Apr
21

Report: MTA looking to sell 347 Madison

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We first heard rumblings of an impending MTA real estate transaction back in March when The Wall Street Journal reported the authority’s interest in offloading its Midtown office space. Today, those rumors grow louder as The Times discusses the how the authority is looking to sell the buildings it owns at 347 Madison Ave. in an attempt to generate at least $150 million in revenue.

What I feared earlier this year would emerge a one-time attempt to cash in seems to be morphing into a long-term plan to consolidate office space. The authority purchased the three buildings on the block 44th and 45th Sts. over the span of 12 years. According to The Times, the authority paid $11.9 million for 347 Madison in 1979 and a total of $36 million for the two neighboring buildings in 1991. While the authority considered selling in 1998 and 2005, with the commercial real estate market on the upswing and the authority’s finances heading south, now may be the ideal time for either a sale or as “long-term lease.”

Charles V. Bagli reports:

Transportation officials are hoping that a developer will pay top dollar for the properties, three 20-story office buildings that form the eastern blockfront between 44th and 45th Streets. A buyer could demolish the structures and erect a modern skyscraper, and could also buy unused development rights over Grand Central Terminal and build an even taller tower than might otherwise be allowed. “The point is, it’s a valuable asset,” said Jeffrey B. Rosen, the transportation authority’s director of real estate.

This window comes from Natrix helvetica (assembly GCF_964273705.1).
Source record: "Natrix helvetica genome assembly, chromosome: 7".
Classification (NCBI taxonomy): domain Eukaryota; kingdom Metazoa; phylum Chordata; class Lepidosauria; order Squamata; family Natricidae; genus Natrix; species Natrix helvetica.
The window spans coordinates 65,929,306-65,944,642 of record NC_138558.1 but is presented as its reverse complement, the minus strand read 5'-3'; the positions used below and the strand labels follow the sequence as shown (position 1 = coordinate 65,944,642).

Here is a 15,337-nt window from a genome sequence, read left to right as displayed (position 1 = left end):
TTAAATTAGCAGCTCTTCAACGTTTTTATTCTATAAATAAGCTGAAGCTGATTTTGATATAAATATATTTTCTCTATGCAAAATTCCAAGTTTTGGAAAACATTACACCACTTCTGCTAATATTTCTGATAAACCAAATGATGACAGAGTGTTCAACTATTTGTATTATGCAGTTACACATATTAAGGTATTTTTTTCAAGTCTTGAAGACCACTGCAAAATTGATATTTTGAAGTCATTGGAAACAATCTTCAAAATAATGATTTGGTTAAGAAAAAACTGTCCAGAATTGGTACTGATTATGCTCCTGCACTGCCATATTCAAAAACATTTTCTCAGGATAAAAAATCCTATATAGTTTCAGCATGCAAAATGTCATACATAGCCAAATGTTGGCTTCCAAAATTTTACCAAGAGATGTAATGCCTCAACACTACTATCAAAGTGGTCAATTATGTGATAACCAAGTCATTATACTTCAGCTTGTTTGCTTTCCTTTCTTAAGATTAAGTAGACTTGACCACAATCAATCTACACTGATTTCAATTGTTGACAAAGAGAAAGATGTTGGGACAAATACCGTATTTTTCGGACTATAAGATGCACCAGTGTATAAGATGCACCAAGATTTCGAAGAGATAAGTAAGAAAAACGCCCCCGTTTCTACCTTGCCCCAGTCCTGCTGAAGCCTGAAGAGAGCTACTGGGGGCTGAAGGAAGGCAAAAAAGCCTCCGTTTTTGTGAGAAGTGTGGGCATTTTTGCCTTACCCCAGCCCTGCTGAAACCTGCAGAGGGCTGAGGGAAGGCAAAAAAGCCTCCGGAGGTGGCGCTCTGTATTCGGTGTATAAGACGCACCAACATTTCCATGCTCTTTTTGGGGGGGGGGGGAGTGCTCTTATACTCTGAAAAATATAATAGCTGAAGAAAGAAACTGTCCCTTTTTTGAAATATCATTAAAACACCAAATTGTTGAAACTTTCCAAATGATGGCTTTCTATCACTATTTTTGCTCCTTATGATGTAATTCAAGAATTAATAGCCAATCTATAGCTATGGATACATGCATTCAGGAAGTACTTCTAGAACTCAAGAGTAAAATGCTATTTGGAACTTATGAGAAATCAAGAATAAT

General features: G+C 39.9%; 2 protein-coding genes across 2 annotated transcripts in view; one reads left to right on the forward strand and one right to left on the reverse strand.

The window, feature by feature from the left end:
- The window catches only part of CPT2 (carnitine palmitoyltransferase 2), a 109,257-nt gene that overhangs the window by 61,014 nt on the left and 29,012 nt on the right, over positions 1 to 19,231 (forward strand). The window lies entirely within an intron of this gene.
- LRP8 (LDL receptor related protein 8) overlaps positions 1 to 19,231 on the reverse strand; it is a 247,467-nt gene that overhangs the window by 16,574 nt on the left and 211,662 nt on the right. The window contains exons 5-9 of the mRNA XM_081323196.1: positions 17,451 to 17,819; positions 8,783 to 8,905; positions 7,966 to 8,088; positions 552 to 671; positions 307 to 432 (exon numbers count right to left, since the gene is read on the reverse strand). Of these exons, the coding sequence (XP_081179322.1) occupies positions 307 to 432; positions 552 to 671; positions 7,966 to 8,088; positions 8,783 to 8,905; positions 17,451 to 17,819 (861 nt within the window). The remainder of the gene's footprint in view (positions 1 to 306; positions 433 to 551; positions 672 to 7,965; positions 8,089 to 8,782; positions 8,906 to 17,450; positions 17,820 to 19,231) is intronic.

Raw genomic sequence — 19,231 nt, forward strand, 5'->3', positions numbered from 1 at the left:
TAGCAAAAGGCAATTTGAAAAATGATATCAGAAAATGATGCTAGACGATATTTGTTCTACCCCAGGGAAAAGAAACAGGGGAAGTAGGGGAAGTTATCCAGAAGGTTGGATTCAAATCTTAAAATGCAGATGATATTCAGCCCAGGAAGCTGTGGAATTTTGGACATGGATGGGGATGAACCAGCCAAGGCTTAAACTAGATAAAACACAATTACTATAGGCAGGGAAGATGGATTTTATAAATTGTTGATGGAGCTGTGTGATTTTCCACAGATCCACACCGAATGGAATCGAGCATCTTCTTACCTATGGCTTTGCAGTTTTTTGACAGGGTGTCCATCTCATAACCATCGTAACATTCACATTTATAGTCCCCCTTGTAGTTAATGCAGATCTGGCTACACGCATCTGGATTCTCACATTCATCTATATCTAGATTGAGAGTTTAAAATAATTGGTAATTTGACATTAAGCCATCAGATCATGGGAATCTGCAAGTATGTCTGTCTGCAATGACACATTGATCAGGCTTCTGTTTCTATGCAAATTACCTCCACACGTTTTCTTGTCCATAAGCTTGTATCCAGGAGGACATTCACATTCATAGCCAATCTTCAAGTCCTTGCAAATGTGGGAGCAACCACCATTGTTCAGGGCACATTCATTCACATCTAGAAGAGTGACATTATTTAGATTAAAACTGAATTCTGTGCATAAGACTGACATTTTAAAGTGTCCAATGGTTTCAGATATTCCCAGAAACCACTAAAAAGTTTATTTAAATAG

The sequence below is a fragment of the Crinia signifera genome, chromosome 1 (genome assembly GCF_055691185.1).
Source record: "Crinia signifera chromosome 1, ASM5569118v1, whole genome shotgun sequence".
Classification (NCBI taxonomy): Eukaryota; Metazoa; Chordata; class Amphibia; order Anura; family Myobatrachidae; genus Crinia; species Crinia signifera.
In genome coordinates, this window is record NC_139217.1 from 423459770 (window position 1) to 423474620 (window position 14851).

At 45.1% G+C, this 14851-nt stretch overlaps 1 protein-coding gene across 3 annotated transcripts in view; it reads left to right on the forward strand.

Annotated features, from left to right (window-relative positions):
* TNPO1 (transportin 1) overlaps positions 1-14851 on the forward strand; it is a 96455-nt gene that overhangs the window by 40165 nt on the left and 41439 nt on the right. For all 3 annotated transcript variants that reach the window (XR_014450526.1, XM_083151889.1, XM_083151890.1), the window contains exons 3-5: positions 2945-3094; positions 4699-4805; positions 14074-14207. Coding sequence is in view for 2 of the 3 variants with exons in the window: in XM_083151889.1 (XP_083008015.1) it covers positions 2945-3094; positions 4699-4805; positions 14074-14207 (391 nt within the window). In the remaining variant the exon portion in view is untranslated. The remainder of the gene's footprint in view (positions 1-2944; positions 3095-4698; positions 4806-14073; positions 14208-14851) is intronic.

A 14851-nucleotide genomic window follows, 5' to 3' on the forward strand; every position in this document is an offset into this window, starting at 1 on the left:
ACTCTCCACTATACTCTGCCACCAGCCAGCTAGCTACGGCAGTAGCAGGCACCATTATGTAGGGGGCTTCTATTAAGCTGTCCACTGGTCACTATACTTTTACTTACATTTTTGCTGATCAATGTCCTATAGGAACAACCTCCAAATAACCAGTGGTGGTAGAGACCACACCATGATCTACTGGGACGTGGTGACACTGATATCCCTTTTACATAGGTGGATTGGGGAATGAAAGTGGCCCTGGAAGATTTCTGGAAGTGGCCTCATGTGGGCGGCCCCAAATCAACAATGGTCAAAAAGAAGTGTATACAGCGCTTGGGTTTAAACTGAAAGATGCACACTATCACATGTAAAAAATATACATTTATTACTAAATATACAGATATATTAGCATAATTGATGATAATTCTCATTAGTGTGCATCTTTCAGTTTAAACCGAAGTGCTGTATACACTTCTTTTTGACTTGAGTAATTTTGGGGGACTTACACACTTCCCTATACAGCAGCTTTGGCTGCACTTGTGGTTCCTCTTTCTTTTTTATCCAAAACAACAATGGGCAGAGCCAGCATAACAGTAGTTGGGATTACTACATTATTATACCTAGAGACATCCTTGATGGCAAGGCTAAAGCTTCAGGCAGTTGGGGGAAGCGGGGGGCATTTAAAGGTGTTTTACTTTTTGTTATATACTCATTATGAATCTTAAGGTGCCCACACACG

The decision comes as developers are beginning to shake off a three-year hibernation following the collapse of a speculative real estate boom in 2008. Investors are once again buying office buildings, while developers are looking to revive dormant projects or start new ones. The three buildings might look bland and unappealing, but the allure is their location in a prime office district next to Grand Central, a workday entry point for executives coming from New York’s northern suburbs. The Yale Club is on the same square block.